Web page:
# Black Hole Ideas

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1. May 17, 2014

### JimmySersland

(Correct me if you think i'm wrong in anyway, I am open to new ideas.) A black hole is created when a planetary mass has its atoms completely cave in on its self. This creates a massive amount of gravity, one so massive that it even attracts photons (light). So does this mean that a black hole isn't black but completely lacking any color at all? I think so. Here's something that I think is cool to think about (your thoughts requested no matter ;) how ridicules), If a black hole begun to suck a sun into is gradational pull
A. Would the pull of the sun pull the black hole any distance?
B. The sun being sucked in, collapsing the atoms(?), would increase the size of the hole(?)
C. What if we, our own solar system, is a black hole and our own physics are much different then the outside of our "realm".
D. Referring to C. Would that mean that the matter in a black hole could also be 99.99% free space?

2. May 17, 2014

### Bobbywhy

You specify a "planetary mass" forming a black hole. You may check the Wikipedia entry at

http://en.wikipedia.org/wiki/Black_hole

to find the common classification of black holes according to their mass.

“Black holes are commonly classified according to their mass, independent of angular momentum J or electric charge Q. The size of a black hole, as determined by the radius of the event horizon, or Schwarzschild radius, is roughly proportional to the mass..."

A. Gravitational attraction between two masses follows a simple relationship, always the same whether masses of black holes or any other kind of mass.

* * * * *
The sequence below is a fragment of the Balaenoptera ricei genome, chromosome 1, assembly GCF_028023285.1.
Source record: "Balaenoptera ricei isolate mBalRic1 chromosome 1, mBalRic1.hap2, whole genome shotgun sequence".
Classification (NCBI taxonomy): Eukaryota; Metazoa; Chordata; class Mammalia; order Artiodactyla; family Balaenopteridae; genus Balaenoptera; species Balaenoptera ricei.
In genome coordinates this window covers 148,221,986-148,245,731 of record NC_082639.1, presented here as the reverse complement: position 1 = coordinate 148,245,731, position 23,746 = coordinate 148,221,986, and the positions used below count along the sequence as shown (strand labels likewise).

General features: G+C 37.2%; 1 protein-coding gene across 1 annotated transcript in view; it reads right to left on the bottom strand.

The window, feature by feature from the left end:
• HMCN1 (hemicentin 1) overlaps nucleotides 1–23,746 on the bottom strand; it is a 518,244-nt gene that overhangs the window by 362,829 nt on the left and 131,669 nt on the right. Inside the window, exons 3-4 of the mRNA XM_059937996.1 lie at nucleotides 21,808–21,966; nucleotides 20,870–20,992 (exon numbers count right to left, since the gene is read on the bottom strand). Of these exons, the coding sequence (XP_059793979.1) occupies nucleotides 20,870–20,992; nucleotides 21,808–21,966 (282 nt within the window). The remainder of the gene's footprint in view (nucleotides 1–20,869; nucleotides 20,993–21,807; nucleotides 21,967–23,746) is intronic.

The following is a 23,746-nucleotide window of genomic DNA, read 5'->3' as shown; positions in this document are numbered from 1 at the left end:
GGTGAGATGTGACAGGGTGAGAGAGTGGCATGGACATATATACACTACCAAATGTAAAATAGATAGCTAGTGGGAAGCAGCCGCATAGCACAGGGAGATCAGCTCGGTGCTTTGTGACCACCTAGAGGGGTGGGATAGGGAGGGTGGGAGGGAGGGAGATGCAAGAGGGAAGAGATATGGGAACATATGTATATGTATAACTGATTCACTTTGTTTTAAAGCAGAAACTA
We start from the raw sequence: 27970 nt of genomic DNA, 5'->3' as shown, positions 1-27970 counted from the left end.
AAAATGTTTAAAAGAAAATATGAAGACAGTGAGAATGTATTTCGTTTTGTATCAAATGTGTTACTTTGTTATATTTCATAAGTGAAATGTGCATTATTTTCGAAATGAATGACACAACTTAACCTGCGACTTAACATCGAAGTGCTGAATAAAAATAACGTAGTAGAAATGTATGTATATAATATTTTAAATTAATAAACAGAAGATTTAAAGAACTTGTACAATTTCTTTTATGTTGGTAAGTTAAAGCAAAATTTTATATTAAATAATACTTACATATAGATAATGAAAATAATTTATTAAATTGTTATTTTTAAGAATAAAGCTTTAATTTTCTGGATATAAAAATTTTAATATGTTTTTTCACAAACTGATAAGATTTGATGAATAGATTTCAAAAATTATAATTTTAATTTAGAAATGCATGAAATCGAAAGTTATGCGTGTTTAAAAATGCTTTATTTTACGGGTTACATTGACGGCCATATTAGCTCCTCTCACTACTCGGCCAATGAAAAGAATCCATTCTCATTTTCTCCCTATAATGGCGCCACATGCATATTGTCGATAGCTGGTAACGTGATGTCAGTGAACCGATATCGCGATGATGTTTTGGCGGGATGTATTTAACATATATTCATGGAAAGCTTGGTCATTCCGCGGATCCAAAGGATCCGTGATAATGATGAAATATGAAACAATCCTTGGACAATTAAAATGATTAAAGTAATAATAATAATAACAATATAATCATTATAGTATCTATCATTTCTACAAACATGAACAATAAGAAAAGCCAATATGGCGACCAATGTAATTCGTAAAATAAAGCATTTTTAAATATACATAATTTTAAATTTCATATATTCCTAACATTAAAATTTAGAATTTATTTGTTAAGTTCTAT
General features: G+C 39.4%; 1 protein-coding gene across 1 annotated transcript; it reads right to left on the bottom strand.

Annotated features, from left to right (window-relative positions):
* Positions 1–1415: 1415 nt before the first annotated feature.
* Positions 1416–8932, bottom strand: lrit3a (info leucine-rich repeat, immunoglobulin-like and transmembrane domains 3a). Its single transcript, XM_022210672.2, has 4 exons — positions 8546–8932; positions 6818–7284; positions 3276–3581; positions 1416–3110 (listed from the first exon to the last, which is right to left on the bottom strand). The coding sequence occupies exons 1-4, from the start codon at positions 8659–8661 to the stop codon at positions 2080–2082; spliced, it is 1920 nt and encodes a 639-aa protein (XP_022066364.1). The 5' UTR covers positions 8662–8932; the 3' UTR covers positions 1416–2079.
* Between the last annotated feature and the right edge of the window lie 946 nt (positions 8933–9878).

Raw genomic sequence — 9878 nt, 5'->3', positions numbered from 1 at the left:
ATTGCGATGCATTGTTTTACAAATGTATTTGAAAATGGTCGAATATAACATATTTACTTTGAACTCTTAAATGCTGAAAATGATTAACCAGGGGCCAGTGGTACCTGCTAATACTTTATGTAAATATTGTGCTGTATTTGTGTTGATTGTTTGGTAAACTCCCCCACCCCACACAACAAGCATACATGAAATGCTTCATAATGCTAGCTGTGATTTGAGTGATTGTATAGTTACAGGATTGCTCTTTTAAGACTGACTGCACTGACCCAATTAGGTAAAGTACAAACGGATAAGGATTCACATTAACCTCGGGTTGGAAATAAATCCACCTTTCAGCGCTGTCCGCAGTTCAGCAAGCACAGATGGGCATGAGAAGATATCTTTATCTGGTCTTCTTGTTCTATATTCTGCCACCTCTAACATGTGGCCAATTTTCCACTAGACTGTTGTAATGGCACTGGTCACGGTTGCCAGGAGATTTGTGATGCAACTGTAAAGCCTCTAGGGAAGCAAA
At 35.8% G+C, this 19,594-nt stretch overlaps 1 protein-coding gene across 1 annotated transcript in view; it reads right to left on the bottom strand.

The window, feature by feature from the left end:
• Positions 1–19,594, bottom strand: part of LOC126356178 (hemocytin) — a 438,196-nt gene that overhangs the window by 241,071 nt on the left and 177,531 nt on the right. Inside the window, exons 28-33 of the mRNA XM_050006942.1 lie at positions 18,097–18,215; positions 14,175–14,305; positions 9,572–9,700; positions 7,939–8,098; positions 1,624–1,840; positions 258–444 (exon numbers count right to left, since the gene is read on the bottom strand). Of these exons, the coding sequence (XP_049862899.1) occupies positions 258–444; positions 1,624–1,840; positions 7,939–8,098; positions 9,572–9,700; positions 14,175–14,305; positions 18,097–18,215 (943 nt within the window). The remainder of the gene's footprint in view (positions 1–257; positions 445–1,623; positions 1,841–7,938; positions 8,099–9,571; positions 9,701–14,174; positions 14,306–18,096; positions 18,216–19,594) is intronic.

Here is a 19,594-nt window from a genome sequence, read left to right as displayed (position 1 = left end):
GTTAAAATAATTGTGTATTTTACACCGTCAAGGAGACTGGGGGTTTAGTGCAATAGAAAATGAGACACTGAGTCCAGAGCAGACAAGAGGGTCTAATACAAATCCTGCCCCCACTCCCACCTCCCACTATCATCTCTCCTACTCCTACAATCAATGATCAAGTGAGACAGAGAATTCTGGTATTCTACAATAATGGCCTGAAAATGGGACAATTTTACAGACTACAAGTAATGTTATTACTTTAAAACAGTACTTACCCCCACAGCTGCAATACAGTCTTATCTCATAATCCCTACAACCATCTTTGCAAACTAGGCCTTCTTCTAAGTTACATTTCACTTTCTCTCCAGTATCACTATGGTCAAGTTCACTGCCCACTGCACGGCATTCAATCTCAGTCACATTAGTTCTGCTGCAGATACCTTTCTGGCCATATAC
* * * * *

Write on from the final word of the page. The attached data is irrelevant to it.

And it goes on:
B. A black hole's size is measured by it's "event horizon". Adding mass increases it.

C. "What if we, our own solar system, is a black hole"? is a question that does not make any sense. Can you revise or rephrase it while keeping real black hole physics in mind?

D. Same as above.

Last edited: May 17, 2014
3. May 17, 2014

### Simon Bridge

Welcome to PF;
No - it takes much more than a planetary mass.

No - the gravity is exactly the same as when the matter was not collapsed.
It's just that the volume is very small, and gravity increases as you get closer to the surface.

The concept of color is tricky to apply to such objects. What you usually think of as the color of a surface is due to the light scattering from the surface interacting with your visual system. Since light does not escape the event horizon, then there is no color from there.

Advancing personal theories is frowned upon here. Do you have any references to back up your thinking?

Gravity is a long-range force.
When you say Sun" think "star".

The event horizon of the black hole would increase.

Then the "solar system" includes stars and galaxies and... well... the Rest Of The Universe. So it is the same as asking about "what if the physics outside the Universe is different".

1. Baseless speculation is frowned upon here.
3. The possibility that our Universe is inside a black hole has been explored.

That is a meaningless question.

I think you need to study more about black holes.
Starting from the quickie basics: